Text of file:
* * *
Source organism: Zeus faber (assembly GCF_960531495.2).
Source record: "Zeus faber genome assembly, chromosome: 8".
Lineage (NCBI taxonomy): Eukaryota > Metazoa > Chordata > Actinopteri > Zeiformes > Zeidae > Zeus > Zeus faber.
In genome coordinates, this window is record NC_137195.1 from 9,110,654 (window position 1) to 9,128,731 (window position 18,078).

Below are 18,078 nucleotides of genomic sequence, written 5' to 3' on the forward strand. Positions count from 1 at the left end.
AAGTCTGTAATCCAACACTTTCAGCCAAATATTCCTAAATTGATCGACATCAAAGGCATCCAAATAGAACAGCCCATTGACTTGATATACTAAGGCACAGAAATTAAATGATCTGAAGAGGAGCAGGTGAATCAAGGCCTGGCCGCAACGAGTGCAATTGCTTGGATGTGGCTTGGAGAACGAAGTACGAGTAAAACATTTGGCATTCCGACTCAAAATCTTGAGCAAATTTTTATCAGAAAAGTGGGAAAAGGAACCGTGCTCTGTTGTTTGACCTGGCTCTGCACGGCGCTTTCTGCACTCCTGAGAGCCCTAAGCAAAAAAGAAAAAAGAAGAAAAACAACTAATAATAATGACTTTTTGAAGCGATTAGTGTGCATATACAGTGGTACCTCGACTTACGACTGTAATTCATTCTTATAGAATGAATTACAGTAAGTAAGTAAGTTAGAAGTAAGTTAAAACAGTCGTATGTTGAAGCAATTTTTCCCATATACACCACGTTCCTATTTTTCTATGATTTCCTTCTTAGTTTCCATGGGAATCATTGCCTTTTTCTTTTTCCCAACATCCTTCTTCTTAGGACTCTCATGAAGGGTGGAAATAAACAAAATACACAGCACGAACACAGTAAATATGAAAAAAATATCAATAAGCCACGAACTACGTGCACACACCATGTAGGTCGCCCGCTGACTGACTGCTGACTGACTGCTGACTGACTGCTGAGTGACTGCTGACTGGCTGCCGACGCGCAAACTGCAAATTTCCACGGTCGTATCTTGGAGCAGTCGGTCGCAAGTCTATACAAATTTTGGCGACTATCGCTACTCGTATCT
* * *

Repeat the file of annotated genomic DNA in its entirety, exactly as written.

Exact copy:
Source organism: Zeus faber (assembly GCF_960531495.2).
Source record: "Zeus faber genome assembly, chromosome: 8".
Lineage (NCBI taxonomy): Eukaryota > Metazoa > Chordata > Actinopteri > Zeiformes > Zeidae > Zeus > Zeus faber.
In genome coordinates, this window is record NC_137195.1 from 9,110,654 (window position 1) to 9,128,731 (window position 18,078).

Below are 18,078 nucleotides of genomic sequence, written 5' to 3' on the forward strand. Positions count from 1 at the left end.
AAGTCTGTAATCCAACACTTTCAGCCAAATATTCCTAAATTGATCGACATCAAAGGCATCCAAATAGAACAGCCCATTGACTTGATATACTAAGGCACAGAAATTAAATGATCTGAAGAGGAGCAGGTGAATCAAGGCCTGGCCGCAACGAGTGCAATTGCTTGGATGTGGCTTGGAGAACGAAGTACGAGTAAAACATTTGGCATTCCGACTCAAAATCTTGAGCAAATTTTTATCAGAAAAGTGGGAAAAGGAACCGTGCTCTGTTGTTTGACCTGGCTCTGCACGGCGCTTTCTGCACTCCTGAGAGCCCTAAGCAAAAAAGAAAAAAGAAGAAAAACAACTAATAATAATGACTTTTTGAAGCGATTAGTGTGCATATACAGTGGTACCTCGACTTACGACTGTAATTCATTCTTATAGAATGAATTACAGTAAGTAAGTAAGTTAGAAGTAAGTTAAAACAGTCGTATGTTGAAGCAATTTTTCCCATATACACCACGTTCCTATTTTTCTATGATTTCCTTCTTAGTTTCCATGGGAATCATTGCCTTTTTCTTTTTCCCAACATCCTTCTTCTTAGGACTCTCATGAAGGGTGGAAATAAACAAAATACACAGCACGAACACAGTAAATATGAAAAAAATATCAATAAGCCACGAACTACGTGCACACACCATGTAGGTCGCCCGCTGACTGACTGCTGACTGACTGCTGACTGACTGCTGAGTGACTGCTGACTGGCTGCCGACGCGCAAACTGCAAATTTCCACGGTCGTATCTTGGAGCAGTCGGTCGCAAGTCTATACAAATTTTGGCGACTATCGCTACTCGTATCT